VR headset learning may hinder memory retention
Virtual reality applications in educational settings are becoming more widespread throughout the world, with the emergency services in particular quickly becoming one of the fastest growing adopters of commercial VR to train users in settings that they may not experience in practical training or simulation sessions. However, a new study carried out by researchers at the Toyohashi University of Technology and the Tokyo Denki University in Japan have claimed that virtual reality learning through motion-tracking head mounted displays could have a negative effect on memory retention compared to conventional methods in video learning applications.
The study, published in peer-reviewed journal, Frontiers in Psychology, claims that head mounted displays (HMDs) with head-tracking functions can affect the memory of its user, stating that: “A head-tracking function mounted on an HMD helps to detect the user’s head direction to enable a simulation experience akin to the real world. When we experience a simulation on an HMD, we actively perceive the visual world. In this study, we assessed how active/passive viewing affects users’ memory of VR content.
“A head-tracking function mounted on an HMD helps to detect the user’s head direction to enable a simulation experience akin to the real world. When we experience a simulation on an HMD, we actively perceive the visual world. In this study, we assessed how active/passive viewing affects users’ memory of VR content.”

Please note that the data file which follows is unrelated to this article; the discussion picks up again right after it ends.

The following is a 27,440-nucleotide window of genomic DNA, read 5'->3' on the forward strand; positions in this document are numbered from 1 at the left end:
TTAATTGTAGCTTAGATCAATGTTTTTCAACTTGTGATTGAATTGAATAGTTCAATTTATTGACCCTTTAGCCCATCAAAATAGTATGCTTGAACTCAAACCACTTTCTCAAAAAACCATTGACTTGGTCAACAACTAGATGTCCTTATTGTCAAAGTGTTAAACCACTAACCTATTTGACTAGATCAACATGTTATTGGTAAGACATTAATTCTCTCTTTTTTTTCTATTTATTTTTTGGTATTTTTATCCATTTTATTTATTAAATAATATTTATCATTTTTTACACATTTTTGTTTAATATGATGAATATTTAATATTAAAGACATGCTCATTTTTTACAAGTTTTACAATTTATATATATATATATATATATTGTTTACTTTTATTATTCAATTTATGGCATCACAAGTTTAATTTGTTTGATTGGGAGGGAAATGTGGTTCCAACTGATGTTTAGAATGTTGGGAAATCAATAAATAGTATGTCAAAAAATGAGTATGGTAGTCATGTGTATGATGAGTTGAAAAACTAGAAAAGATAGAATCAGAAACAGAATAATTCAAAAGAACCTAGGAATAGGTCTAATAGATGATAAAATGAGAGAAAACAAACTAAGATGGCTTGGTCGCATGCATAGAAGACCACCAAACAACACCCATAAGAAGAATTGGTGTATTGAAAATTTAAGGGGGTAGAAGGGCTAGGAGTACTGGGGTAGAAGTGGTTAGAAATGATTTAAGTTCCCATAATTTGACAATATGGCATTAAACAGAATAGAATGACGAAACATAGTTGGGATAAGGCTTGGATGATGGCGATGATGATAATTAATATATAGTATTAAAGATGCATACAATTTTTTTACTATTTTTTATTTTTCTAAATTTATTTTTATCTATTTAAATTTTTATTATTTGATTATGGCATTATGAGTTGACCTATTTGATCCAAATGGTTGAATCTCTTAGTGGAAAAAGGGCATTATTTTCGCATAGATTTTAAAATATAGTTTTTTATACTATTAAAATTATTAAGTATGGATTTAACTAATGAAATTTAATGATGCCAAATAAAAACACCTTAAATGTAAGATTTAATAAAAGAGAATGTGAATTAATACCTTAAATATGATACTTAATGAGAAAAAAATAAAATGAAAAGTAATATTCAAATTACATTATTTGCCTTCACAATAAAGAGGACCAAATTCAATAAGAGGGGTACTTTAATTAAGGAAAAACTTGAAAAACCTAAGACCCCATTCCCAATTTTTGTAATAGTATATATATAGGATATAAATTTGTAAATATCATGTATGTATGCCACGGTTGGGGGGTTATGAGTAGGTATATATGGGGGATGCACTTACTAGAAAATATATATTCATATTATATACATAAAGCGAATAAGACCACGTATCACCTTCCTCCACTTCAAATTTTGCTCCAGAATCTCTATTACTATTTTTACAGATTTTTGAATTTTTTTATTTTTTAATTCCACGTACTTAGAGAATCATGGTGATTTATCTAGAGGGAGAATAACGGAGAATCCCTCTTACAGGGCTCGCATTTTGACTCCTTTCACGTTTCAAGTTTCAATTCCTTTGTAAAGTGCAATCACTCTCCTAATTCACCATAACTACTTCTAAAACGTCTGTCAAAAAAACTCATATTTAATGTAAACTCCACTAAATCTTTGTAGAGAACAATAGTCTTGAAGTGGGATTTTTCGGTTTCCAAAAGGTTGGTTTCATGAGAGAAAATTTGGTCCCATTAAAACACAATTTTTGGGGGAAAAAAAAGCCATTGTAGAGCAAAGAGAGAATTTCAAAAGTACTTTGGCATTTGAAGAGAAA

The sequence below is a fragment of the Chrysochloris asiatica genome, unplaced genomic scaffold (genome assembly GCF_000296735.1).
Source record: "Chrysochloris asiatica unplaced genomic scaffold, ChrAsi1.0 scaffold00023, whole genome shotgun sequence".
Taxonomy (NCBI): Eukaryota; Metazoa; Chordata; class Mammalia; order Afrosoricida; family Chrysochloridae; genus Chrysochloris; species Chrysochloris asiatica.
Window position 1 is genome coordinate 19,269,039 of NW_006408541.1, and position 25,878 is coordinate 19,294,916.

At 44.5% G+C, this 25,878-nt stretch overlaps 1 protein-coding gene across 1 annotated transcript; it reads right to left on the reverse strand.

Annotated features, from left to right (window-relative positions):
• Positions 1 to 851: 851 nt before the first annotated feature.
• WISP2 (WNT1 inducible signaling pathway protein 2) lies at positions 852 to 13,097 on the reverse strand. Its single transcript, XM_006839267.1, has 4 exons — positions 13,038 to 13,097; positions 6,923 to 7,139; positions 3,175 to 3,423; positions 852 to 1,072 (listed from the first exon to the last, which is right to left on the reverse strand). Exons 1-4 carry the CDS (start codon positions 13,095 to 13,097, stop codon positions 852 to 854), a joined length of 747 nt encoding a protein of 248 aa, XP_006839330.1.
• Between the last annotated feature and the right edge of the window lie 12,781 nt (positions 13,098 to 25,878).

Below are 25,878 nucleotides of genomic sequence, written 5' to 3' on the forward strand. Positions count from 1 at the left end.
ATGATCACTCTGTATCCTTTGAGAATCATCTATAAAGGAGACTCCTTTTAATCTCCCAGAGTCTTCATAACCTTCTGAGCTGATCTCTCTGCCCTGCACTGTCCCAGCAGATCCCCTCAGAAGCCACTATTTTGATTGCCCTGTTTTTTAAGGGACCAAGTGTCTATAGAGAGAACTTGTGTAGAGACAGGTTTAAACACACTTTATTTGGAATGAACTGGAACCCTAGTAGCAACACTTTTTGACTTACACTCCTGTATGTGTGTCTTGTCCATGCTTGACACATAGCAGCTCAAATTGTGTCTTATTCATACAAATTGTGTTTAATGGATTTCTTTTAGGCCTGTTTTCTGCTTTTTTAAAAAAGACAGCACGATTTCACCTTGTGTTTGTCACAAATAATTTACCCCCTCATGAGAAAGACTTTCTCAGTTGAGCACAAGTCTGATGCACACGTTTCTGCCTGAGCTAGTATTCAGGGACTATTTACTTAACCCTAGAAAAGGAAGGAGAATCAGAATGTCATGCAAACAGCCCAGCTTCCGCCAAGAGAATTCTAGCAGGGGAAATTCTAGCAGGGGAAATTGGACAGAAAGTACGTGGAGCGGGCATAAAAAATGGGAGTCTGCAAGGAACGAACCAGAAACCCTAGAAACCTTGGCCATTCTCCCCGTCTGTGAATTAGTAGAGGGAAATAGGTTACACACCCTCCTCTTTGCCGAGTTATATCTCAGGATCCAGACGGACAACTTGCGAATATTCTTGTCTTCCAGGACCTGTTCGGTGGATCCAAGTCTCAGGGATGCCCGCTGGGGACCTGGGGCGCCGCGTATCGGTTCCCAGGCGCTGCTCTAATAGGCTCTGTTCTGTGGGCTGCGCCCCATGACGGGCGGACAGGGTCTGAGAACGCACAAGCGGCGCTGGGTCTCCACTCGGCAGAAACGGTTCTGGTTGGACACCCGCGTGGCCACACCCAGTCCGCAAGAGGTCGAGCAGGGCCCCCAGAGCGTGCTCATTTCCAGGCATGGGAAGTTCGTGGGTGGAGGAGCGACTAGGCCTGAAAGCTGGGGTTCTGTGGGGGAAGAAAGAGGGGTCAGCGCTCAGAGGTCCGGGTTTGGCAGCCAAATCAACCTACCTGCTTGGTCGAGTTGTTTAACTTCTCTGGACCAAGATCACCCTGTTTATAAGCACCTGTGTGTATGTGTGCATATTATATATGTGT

The report concluded that active viewing in VR with a head-tracking function enabled could inhibit users’ memory retention compared to passive viewing of VR content.
Participants in the study watched a 2D movie on an HMD in either an active or passive viewing capacity, with the presented view changing with the participant’s head direction.
The passive viewing condition presented the view as a recording of the movie that was shown to the participants in the active viewing condition.
The study clarified: “While watching the movie, the participants learned about the paintings of two artists. Then, the participants completed a discrimination test and a memory test about the presented paintings in the movie, and they answered a questionnaire about the movie.
“The discrimination test asked the participants to distinguish between two painters’ paintings that had not been presented in the movie, whereas the memory test asked participants to distinguish paintings that had been presented. Two weeks later, all participants took the discrimination test and memory test again to assess the long-term effects.”
Conversely, previous studies have indicated that active viewing could enhance visual memory, with an expectation that there would be little to no difference in memory performance between active and passive viewing conditions.
The study added: For the discrimination test, participants were required to discriminate between paintings by Rubens and Nicolas that had not been presented. If the participants had formed concepts about Rubens’ and Nicolas’ paintings (Rubens and Nicolas styles), these concepts would help them select the correct answers in the discrimination test.
“Concept formation requires exposure examples and memory of examples affects concept formation. Therefore, if the trials were sufficient to form concepts in this study, the participants’ performance in the active condition might be different from that in the passive condition when memory performance differed between the active and passive viewing conditions.”